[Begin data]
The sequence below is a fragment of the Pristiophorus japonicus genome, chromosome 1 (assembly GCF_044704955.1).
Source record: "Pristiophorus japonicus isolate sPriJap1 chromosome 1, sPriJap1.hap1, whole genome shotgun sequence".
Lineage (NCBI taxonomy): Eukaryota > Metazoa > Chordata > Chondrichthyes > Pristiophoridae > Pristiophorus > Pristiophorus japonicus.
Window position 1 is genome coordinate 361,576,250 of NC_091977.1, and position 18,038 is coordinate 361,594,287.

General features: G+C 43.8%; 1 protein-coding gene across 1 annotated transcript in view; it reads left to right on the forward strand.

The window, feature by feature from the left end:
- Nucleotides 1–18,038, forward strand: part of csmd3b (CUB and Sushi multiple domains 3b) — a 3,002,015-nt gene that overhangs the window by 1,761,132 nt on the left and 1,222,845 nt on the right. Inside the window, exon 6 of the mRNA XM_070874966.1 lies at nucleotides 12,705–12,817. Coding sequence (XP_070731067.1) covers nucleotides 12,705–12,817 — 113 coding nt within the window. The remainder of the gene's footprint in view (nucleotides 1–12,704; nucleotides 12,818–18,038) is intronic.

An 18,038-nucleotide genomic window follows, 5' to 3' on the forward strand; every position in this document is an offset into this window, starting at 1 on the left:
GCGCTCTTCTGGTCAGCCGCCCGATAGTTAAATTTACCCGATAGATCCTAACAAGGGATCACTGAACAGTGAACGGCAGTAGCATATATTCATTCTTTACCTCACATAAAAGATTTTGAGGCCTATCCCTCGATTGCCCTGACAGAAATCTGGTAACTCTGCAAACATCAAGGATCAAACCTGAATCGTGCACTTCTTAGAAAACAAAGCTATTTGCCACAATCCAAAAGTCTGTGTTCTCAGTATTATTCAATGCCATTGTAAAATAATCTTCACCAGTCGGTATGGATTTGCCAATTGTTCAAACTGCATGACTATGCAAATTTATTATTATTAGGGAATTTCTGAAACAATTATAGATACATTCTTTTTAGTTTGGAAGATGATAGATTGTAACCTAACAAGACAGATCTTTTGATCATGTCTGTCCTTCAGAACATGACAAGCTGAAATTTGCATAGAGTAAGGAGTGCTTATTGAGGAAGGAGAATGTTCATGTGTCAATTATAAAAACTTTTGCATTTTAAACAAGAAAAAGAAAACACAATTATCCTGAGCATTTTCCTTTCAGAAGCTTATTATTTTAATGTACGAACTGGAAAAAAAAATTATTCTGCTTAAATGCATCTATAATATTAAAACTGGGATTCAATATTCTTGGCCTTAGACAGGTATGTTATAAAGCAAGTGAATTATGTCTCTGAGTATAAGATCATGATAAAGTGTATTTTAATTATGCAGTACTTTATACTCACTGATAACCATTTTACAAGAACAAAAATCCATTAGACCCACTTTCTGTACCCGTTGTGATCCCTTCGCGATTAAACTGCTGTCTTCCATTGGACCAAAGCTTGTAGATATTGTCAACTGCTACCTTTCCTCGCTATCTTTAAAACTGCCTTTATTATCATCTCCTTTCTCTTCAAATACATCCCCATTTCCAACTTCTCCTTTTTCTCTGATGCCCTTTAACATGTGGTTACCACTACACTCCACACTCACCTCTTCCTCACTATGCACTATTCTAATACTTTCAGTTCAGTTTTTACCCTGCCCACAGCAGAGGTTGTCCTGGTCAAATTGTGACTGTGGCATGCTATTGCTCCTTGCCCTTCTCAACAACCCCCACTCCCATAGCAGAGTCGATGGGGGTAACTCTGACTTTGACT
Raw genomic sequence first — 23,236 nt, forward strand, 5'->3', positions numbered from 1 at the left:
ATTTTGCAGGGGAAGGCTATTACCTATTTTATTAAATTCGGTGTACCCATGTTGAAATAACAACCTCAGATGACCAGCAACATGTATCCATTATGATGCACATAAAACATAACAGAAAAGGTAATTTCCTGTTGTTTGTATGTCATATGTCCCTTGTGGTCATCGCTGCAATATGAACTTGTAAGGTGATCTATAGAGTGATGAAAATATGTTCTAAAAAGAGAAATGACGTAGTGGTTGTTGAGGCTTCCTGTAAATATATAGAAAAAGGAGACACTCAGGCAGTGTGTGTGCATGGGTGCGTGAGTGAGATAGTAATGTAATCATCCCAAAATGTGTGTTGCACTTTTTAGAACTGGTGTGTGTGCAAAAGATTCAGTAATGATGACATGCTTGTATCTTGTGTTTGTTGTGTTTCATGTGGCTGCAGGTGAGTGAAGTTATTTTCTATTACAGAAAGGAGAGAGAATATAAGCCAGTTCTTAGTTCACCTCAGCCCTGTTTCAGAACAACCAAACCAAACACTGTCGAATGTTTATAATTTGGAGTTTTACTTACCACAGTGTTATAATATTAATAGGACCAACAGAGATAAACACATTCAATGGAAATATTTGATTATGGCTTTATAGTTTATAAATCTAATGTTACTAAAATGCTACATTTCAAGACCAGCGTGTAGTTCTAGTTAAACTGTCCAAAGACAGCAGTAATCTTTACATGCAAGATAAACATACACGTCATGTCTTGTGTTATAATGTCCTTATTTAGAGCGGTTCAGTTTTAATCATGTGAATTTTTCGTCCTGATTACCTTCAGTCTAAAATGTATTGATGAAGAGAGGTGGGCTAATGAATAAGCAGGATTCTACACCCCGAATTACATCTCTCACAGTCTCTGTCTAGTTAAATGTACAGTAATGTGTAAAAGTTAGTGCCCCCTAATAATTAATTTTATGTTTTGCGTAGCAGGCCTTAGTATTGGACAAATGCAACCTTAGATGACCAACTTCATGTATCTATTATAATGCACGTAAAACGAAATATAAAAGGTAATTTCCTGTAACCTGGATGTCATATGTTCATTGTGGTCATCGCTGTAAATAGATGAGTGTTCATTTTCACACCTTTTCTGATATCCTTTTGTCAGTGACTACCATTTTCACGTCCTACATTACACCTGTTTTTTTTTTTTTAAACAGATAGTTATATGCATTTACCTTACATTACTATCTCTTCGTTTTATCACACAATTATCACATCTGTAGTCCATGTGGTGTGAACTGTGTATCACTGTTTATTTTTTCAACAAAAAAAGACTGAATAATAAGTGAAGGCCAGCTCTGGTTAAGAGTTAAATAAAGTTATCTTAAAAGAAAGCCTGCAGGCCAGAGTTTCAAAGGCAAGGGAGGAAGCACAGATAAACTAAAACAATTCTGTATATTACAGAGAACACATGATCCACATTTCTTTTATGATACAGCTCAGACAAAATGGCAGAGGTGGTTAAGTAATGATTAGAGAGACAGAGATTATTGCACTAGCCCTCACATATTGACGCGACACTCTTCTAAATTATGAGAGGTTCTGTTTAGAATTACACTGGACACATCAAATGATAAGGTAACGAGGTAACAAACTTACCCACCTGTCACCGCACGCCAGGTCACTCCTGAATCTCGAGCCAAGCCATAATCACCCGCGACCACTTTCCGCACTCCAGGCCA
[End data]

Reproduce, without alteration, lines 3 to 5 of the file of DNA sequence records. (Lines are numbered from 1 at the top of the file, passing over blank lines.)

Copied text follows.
Lineage (NCBI taxonomy): Eukaryota > Metazoa > Chordata > Chondrichthyes > Pristiophoridae > Pristiophorus > Pristiophorus japonicus.
Window position 1 is genome coordinate 361,576,250 of NC_091977.1, and position 18,038 is coordinate 361,594,287.

General features: G+C 43.8%; 1 protein-coding gene across 1 annotated transcript in view; it reads left to right on the forward strand.